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So, poodle/dog fears are common and I thought it would nice to have a general thread to talk/share about the fears our poodles/dogs have, how it’s dealt with, etc. I’ve been thinking about this a lot since Joey seems to be a touch on the fearful side. There are the fear periods puppies and young dogs experience and I know his fears are worse during these times. He has no problem with most things/situations as a whole and I think he’s a mostly fairly confident dog, especially once he’s introduced to things. He adores people of all ages. He might be a bit cautious with an initial introduction sometimes but after that it’s all super good. He’s learning to navigate other dogs on our walks, basically ignore and look at me. The dogs he has spent time with, not as many as I had hoped for, he does very well with. We even had a huge severe storm last night and he wasn’t spooked at all. His fears are almost always things…big trash cans or bird feeders that have been moved, front loading washers at Home Depot, blowing grill covers, fans, etc. It’s more about new stuff for him. He’s so observant too. Nothing gets by him.

We went to Home Depot for a walk and nothing spooked him, stuff or people until we were almost done and he noticed the big black circle on a front loading washer. I pretty much know how to deal with this and most of the time a light hearted, happy introduction works well and if not I just have him focus on something else. Ignoring things works sometimes too, depending upon the situation. Joey was quite alarmed when he first heard thunder last fall. I just ignored it, no big deal and he’s really good with storms.

Anyway, all of this just got me thinking about dog fear. I would really like to hear about others’ experiences and how the fear is handled. I know some dogs show great fear and others hardly any and while we do have some fear issues I am trying to manage Joey’s fears well so his fears don’t escalate. Does your poodle have fears? How do you handle it?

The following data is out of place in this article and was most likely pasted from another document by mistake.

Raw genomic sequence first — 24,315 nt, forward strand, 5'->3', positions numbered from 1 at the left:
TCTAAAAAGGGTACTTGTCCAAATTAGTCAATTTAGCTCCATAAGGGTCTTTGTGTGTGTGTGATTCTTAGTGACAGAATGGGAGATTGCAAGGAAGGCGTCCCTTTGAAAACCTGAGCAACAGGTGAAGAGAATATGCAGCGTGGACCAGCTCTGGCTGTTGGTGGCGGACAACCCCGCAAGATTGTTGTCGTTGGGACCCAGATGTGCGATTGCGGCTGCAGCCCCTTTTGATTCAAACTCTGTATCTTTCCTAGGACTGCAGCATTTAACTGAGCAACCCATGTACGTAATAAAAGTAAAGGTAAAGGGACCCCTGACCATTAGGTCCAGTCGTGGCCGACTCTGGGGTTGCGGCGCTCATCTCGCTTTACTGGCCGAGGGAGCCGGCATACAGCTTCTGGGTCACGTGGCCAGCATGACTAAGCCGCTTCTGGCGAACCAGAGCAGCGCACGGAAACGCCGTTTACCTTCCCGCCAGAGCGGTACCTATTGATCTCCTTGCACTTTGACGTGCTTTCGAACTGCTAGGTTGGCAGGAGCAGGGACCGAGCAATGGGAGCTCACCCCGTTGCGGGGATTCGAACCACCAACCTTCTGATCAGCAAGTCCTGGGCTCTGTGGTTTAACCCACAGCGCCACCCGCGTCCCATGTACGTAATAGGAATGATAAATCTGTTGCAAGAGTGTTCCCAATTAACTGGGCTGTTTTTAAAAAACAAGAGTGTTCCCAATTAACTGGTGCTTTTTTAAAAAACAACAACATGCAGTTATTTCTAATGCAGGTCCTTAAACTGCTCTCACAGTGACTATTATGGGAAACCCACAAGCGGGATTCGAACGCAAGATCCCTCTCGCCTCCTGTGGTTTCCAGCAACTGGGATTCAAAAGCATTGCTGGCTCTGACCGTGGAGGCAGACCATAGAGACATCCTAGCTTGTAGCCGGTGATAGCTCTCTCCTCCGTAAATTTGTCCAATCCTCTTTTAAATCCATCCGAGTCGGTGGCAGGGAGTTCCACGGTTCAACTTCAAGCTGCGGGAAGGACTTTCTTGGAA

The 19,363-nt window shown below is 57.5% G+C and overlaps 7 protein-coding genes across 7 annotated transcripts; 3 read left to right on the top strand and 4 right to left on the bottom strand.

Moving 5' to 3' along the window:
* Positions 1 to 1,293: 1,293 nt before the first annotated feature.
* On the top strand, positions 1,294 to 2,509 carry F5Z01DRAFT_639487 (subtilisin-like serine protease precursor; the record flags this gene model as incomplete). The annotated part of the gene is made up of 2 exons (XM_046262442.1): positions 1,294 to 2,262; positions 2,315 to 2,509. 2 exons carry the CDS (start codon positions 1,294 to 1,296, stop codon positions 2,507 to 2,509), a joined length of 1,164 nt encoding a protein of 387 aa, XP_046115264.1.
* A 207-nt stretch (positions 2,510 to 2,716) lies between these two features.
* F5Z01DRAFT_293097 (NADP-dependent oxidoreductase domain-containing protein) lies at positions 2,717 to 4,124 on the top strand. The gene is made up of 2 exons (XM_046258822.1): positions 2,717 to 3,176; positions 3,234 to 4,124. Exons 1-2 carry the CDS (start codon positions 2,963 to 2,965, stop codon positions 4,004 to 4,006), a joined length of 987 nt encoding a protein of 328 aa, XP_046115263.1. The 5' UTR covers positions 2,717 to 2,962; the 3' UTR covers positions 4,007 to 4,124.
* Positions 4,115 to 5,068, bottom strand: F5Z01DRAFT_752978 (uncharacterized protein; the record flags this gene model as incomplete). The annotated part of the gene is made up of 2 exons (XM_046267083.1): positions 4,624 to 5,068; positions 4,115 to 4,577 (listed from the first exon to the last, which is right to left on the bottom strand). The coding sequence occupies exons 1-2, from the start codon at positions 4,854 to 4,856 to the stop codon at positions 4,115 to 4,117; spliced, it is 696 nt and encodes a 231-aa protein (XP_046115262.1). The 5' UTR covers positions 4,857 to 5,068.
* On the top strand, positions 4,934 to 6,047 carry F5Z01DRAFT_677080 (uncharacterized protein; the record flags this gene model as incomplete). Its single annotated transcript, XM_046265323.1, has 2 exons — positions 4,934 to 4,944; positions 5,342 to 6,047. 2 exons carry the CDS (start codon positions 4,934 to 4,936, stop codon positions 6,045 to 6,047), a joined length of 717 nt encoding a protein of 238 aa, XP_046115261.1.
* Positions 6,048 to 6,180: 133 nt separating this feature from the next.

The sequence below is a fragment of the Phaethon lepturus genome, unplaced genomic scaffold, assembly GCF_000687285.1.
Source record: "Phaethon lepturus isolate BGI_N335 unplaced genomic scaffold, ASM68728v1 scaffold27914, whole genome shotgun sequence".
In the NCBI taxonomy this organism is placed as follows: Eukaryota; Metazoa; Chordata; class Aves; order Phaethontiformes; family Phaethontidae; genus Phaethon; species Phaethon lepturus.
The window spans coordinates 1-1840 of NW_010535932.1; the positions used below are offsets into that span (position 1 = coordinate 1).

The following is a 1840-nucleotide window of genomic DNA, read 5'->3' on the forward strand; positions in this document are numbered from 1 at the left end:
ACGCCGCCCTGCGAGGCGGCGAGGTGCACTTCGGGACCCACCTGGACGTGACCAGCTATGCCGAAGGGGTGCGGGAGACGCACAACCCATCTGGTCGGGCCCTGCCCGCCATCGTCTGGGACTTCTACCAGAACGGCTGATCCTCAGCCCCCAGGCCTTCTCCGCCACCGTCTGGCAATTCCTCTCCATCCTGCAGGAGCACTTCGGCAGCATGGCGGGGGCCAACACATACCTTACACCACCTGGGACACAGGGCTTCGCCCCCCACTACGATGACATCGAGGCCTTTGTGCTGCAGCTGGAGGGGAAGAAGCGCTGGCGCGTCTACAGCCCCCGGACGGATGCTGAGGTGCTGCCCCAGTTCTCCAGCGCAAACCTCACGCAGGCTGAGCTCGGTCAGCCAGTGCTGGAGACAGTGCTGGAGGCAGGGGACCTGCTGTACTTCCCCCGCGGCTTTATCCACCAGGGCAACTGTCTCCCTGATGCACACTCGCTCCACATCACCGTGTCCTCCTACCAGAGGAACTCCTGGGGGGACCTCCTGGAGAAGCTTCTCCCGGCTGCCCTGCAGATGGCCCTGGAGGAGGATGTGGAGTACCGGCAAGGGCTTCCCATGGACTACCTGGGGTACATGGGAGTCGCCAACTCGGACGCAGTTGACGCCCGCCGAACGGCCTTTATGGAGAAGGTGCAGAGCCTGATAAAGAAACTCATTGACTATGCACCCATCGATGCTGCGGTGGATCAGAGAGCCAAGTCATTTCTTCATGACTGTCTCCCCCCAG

I think this subject could be a helpful one for all.😊
 

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Annie was pretty bomb proof as a puppy.

The two things I remember her showing fear to were underground parking garages/underpasses, and flapping tarps.

There was an underpass for a trail (no cars, just foot traffic) and she spooked, so we did a ton of happy play nearby, and tricks, tossed a ball and she chased it in, etc, and I encouraged her to sniff around (it smelled vile to a human nose!). We did a couple of trips under it at a run. She loves it if I run, it's a huge treat for her, and it meant she didn't have time to worry about the overpass and overpass began to mean fun! I took her to an underpass with vehicles (loud, echoey), and we did some heeling and tricks and just relaxed walking. I try to show that I am not afraid, and watch my body language to project confidence (I hate echoey spaces too). She is still a touch wary in underground parking garages but nothing major, just alert. Underpasses she seems fine with now. I wish I could have worked on this more but we moved to a rural town so targetting this is a 45 min drive and it's not a big deal, really.

Flapping tarps were harder. There was a tarp at a construction zone near our house she spooked at. A few flags, banners, etc. I encouraged her to investigate, rewarded heavily, laughed a bit and hung out just on the edge of her comfort zone and did fun stuff. And we went on many camping trips, where I encouraged her to investigate my steps and tent. We worked on this one more regularly and I can confirm this isn't an issue these days. The other day I was hanging out a tarp to dry in a brisk wind. She was lying in the grass attached to her tie out stake about 2 ft from the clothesline, and don't bother to move even though it would REALLY have been easier to hang it up without her there and the tarp hit her a few times.

With Trixie, the queen of irrational fears, time (years!) And not forcing her into situations has been key. She gets comfortable at her own pace, and every year is becoming more of a 'real dog'. Counter conditioning helps a bit, but she isn't as resilient as Annie, so time and respecting boundaries is key.
 

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Jeffrey and Ethel HATE windshield wipers. Thomas is oblivious to everything except for very loud noises that are close to him. For example the smoke alarm or Jeffrey dropping a bone on the hardwood floor. A train clattering a few blocks over or the tornado sirens outside don't faze him.
 

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Loki is afraid of yard decorations and large items left at the curb. I can usually use treats to distract him from his initial fear. Except for the house with the stone angel. During the day we have to be on the other side of the street and walk quickly passed with lots of treats. After dark, it is no go. He will stop and bark and won't even walk on the other side of the street.
He used to be afraid of his own shadow, but in his defense, it was 4 feet tall and barked at him several times. It was really the dogs on the other side of the fence barking. It took him months to go to the fence to meet them.